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Overview of techniques for mitigation of fading and shadowing in the direct broadcast satellite radio environmentThe DBS radio propagation environment is divided into three sub-environments, indoor, rural-suburban mobile and urban mobile. Indoor propagation effects are in a large part determined by construction material. Non-metallic materials afford direct, albeit attenuated penetration of the satellite signal with a minimum of multipath signal scattering. Signal penetration into structures using significant metallic materials is often indirect, through openings such as doors and windows and propagation will involve significant multipath components. Even so, delay spread in many situations is on the order of 10's of nanoseconds resulting in relatively flat fading. Thus frequency diversity techniques such as Orthogonal Frequency Division Multiplex (OFDM) and Code Division Multiple Access (CDMA) or equalization techniques do not realize their intended performance enhancement. Antenna diversity, directivity and placement are key mitigation techniques for the indoor environment. In the Rural-Suburban mobile environment with elevation angles greater than 20 deg, multipath components from the satellite signal are 15-20 dB below the line-of-sight signal level and often originate from nearby reflectors. Thus shadowing is the dominant signal impairment and fading effects are again found to be relatively flat for a large fading margin. Because receiver motion induces rapid variations in the signal level, temporal diversity techniques such as interleaving, channel coding and retransmission can be used to combat short intermittent fading events. Antenna diversity and directivity techniques are again useful in this environment. Finally, in the Urban mobile environment, slower vehicle speeds and blockage by buildings causes signal fades that are too long and too deep to combat with signal margin or time diversity. Land-based signal boosters are needed to fill in the coverage gaps of the satellite only broadcast scheme. On frequency boosters are suggested to conserve bandwidth yet these produce long delay multipath and create a frequency selective fading environment. Enter now OFDM, spread spectrum, equalization and other techniques that are capable of deconvolving the channel effects and effecting significant performance improvements by extracting the frequency diversity or time diversity components comprising the received signal.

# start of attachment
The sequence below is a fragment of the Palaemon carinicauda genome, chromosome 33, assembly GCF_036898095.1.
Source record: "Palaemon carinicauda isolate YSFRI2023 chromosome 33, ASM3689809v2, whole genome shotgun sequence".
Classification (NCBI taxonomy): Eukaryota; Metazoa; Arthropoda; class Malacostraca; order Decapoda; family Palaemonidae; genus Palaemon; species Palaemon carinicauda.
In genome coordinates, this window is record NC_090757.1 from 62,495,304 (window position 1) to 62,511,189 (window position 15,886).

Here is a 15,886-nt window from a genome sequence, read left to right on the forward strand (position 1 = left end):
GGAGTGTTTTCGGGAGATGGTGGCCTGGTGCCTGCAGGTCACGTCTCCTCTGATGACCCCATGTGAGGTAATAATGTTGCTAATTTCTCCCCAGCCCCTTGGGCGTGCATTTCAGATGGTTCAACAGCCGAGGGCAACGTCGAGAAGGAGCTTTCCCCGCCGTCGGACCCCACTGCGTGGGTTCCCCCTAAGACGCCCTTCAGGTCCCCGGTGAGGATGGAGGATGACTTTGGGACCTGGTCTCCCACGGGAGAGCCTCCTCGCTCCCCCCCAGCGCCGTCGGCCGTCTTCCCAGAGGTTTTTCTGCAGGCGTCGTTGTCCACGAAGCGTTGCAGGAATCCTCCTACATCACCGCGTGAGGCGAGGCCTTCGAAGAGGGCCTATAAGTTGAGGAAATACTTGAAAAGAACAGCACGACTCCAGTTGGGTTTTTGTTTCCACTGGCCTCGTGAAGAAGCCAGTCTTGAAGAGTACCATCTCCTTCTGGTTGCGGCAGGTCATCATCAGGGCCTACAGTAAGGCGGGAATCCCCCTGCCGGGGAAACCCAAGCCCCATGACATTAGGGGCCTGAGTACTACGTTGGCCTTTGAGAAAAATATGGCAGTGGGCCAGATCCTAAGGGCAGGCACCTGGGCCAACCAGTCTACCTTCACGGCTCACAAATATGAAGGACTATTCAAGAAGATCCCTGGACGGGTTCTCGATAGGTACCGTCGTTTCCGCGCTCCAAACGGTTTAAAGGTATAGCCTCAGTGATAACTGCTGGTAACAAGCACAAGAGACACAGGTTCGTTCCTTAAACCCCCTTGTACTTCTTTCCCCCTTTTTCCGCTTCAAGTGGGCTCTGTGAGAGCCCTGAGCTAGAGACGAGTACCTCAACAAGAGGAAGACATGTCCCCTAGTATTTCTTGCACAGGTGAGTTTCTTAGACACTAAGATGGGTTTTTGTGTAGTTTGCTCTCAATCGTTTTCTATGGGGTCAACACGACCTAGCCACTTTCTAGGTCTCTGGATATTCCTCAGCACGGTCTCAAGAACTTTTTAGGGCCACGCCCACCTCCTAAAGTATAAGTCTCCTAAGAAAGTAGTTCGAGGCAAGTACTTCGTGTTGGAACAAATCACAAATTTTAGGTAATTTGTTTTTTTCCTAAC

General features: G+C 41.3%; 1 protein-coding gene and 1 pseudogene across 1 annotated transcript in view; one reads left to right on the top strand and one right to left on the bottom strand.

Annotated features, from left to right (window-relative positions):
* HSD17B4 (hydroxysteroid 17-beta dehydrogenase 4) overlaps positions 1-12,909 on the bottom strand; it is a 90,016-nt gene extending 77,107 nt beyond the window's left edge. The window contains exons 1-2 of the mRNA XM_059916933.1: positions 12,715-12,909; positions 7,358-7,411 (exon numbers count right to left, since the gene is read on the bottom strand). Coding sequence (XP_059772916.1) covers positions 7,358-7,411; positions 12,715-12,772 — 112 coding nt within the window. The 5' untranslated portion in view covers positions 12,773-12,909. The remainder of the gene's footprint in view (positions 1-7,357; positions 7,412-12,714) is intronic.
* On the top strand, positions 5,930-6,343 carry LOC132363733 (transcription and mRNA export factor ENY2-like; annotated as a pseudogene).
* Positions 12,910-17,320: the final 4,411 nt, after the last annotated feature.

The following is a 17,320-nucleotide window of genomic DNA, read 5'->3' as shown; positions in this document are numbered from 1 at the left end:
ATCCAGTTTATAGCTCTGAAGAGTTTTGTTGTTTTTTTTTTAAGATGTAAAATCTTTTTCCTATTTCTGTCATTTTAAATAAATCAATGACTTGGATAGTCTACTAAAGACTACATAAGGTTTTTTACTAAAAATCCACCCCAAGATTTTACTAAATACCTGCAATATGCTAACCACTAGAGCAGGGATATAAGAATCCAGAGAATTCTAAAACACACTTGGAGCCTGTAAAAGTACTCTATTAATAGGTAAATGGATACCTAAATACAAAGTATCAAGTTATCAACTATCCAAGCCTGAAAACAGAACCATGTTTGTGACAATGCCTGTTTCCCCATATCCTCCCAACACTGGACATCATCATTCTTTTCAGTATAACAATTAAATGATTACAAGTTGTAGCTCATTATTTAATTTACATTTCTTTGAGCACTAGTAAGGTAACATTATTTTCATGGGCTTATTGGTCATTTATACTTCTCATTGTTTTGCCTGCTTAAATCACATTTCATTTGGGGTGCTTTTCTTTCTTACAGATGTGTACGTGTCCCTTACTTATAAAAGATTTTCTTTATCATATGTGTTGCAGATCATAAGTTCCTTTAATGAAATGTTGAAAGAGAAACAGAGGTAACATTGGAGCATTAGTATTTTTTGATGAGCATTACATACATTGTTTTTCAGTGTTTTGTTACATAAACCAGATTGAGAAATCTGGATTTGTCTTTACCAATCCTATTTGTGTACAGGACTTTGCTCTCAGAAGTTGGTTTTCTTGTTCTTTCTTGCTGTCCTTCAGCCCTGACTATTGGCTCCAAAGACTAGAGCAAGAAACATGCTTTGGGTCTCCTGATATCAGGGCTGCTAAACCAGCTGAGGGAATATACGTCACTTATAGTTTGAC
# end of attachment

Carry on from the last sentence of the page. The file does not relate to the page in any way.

Document ID
19960022524
Document Type
Conference Paper
Authors
Bell, David (Jet Propulsion Lab., California Inst. of Tech. Pasadena, CA United States)
Gevargiz, John (Jet Propulsion Lab., California Inst. of Tech. Pasadena, CA United States)
Vaisnys, Arvydas (Jet Propulsion Lab., California Inst. of Tech. Pasadena, CA United States)
Julian, David (Jet Propulsion Lab., California Inst. of Tech. Pasadena, CA United States)
Date Acquired
August 17, 2013
Publication Date
January 1, 1995
Publication Information
Publication: Proceedings of the Fourth International Mobile Satellite Conference (IMSC 1995)
Subject Category
Communications and Radar
Distribution Limits
Public
Copyright
Work of the US Gov. Public Use Permitted.

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IDRelationTitle19960022452Analytic PrimaryProceedings of the Fourth International Mobile Satellite Conference (IMSC 1995)
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